Mittelwerk V-2 Rocket factory For some reason, the Germans thought the world’s first rocket base at Peenemünde, which in itself was a sprawling complex of large concrete structures, would not attract attention with dozens of rocket tests flying into the ocean and exploding. It did and the British flattened the place in a bombing raid that killed dozens of scientists and staff. So the Nazis turned to their old friend, bomb-proof concrete. They constructed a domed rocket base in La Coupole, France, which still exists, where 55,000 tons of concrete was used to build 7 kilometers of tunnels and a six-story tall assembly chamber. La Coupole was supposed to launch 15 V-2s a day but never fired one because it was bombed and in the path of invading Allied armies. The Nazis turned to mobile launchers that were much more successful. The Allies never caught a mobile launcher on the ground, and the Germans were able to launch 3,000 rockets between Sept. 8, 1944, and March 27, 1945. There was no defense against the supersonic V-2s that killed or wounded nearly 7,000 people in London and Antwerp, but since they weren’t very accurate, they were mainly used as a terror weapon that had little effect on the war. And now the concrete story. The Nazis had to have a safe place to assemble the rockets so 60,000 concentration camp inmates (20,000 died) built and manned the Mittelwerk rocket factory in a former gypsum mine near Thuringia, Germany. Two 6,200-feet long main tunnels were intersected by dozens of cross tunnels totaling 1 million square feet of factory space. Fun fact: The V-2 program cost 500 billion reichs marks, an astronomical sum that barely pricked the Allied juggernaut. Talk about warped cost-benefit ratio. As Warhistorybuffs know, Wernher von Braun, his two brothers, and dozens of other German rocket scientists moved to the U.S. after the war where in a little over 20 years their rockets sent American astronauts to the moon.
Valentin Submarine pen This structure on the Weser River near Bremen was not just any submarine pen for just any submarine. This ¼ mile-long building was supposed to be an assembly line for the revolutionary Type XXI U-boat. The concrete numbers are staggering: 650,000 cubic yards of the stuff was used to construct 15-foot thick walls, and gigantic concrete arches that finished the 15-foot thick roof in the 90-foot tall building. At least 8,000 forced and slave laborers including prisoners of war worked on Valentin and nearly 2,000 perished. Fun fact: the submarine pen was never used. The British and their big bombs struck the site, and one of their 10-ton “Grand Slam” bombs partially penetrated the roof and scattered debris on the floor of the facility. Valentin was divided into 13 bays for assembling pieces of the Type XXI hull. The 13th bay could be flooded to launch a completed U-boat. After the bombing, the submarines had to be constructed in pieces at various locations around Germany and assembled on the northern coast. The Type XXI was truly remarkable. It could travel 17 knots underwater and stay submerged 11 days versus one or two days for the Type VII U-boat. The hull design was so advanced it was used as a model for the USS Nautilus, the world’s first nuclear-powered submarine. Technological and construction issues along with training delays meant only two Type XXI were deemed seaworthy. Which was a lucky break for the Allies. After the German surrender was announced, the Type XXI U-2511 went completely undetected as it sailed under a British cruiser and four escorts.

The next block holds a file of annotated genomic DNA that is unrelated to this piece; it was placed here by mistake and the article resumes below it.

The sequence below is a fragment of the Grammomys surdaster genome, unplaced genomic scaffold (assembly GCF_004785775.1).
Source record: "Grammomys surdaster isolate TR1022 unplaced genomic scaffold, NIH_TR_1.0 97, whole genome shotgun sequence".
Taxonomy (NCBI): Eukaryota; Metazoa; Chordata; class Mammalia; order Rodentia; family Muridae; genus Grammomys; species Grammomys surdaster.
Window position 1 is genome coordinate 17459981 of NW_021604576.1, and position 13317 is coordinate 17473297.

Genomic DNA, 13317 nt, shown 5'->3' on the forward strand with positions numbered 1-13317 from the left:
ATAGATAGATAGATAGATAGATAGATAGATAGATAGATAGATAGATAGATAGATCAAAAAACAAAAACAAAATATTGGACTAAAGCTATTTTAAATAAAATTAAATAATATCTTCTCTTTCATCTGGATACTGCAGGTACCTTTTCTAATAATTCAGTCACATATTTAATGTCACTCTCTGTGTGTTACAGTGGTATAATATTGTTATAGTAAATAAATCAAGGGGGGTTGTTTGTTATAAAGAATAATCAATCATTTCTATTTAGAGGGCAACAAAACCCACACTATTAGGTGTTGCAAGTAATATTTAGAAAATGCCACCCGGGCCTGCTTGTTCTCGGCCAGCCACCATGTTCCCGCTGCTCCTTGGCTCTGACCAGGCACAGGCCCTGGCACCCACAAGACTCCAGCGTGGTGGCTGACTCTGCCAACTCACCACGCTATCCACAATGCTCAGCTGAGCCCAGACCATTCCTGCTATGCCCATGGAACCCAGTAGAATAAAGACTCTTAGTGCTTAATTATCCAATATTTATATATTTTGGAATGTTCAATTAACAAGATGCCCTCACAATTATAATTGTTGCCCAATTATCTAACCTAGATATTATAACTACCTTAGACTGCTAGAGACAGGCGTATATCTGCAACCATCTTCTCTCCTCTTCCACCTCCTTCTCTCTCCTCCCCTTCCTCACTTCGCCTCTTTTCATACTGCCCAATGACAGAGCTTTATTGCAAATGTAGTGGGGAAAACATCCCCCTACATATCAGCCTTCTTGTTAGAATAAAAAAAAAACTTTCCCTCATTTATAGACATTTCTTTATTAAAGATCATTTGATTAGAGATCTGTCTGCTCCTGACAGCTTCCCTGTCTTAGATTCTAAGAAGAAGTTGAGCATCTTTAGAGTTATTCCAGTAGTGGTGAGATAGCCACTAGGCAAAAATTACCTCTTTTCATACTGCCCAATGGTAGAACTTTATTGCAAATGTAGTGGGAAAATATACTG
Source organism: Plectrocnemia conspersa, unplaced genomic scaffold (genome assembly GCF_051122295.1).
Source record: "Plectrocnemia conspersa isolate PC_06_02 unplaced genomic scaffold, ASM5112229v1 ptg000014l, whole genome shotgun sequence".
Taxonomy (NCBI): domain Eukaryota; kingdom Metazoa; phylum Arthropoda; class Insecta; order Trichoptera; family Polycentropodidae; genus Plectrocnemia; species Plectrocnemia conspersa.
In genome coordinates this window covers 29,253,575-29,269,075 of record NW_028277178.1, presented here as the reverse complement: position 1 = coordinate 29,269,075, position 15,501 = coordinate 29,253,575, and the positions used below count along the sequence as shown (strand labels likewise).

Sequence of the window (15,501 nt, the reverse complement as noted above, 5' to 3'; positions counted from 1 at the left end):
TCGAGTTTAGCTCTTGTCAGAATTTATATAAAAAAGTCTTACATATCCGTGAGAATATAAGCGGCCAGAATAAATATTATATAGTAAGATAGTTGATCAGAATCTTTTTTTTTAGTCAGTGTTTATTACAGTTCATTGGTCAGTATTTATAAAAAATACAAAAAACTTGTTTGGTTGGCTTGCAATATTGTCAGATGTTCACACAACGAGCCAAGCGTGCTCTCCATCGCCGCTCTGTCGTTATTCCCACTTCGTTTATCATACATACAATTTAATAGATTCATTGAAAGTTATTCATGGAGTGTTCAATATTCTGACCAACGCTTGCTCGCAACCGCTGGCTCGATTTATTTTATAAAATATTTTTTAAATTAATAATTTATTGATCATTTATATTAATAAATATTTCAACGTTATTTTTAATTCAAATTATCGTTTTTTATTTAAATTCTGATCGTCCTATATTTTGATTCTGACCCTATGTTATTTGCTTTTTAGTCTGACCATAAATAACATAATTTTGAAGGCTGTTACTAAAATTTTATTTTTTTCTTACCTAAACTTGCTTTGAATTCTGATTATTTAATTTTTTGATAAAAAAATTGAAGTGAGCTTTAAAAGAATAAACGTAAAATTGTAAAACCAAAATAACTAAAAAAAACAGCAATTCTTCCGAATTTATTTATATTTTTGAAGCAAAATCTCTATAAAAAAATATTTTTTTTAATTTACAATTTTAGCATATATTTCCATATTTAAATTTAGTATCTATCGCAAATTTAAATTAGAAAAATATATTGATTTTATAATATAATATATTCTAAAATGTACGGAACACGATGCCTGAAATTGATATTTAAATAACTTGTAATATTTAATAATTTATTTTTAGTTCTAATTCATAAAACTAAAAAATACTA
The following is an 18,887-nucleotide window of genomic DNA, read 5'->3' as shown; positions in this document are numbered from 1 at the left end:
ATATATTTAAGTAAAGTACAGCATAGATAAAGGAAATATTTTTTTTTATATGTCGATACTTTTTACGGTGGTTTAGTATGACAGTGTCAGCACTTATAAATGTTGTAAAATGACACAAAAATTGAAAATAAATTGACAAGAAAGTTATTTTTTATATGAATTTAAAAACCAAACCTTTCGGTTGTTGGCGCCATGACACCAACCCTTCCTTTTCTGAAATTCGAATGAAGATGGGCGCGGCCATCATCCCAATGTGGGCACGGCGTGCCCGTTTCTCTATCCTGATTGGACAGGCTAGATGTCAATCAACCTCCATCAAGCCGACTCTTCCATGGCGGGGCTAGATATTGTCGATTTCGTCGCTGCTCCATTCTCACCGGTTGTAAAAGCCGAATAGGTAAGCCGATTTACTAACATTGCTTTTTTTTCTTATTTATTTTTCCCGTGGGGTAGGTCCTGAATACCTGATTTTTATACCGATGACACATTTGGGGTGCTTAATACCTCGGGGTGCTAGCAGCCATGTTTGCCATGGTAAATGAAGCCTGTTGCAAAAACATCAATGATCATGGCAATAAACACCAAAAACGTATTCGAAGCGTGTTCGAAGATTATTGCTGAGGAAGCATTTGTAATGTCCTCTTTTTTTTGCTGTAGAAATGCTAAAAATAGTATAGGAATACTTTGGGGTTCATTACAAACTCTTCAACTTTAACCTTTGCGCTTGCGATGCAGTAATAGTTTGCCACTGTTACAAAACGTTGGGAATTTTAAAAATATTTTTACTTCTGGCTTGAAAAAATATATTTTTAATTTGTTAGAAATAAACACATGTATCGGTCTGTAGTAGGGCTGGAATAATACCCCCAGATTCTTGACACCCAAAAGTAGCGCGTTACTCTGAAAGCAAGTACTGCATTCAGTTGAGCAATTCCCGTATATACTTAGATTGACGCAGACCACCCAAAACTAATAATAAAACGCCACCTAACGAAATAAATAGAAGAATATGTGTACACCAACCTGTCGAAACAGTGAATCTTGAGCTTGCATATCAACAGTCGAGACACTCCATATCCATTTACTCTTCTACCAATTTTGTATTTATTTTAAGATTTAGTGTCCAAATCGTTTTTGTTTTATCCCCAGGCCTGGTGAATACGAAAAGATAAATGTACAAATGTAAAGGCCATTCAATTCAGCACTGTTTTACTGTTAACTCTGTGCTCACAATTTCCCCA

A crazy off color thought crossed my mind the other day. My dog passed away and I had him cremated. I later thought of incorporating his ashes into a concrete/cement memorial for him. And this is when the thought hit me.
Is it possible that the victim’s ashes were incorporated into German WWII concrete?
I am curious to hear your thoughts on the matter.
Not a crazy thought at all. The Nazis were so horrific in everything they did that it was certainly possible and maybe probable they used crematoria ashes in their concrete projects. I couldn’t find anything on a quick google search, but coal fly ash is used today in the manufacture of concrete, often as a substitute for Portland cement. The engineers of Topf and Sons, the company that designed the cremation ovens, probably thought about the problem of disposing of large amounts of ash.
Thanks for your comment. Sorry about your dog.
– john peterson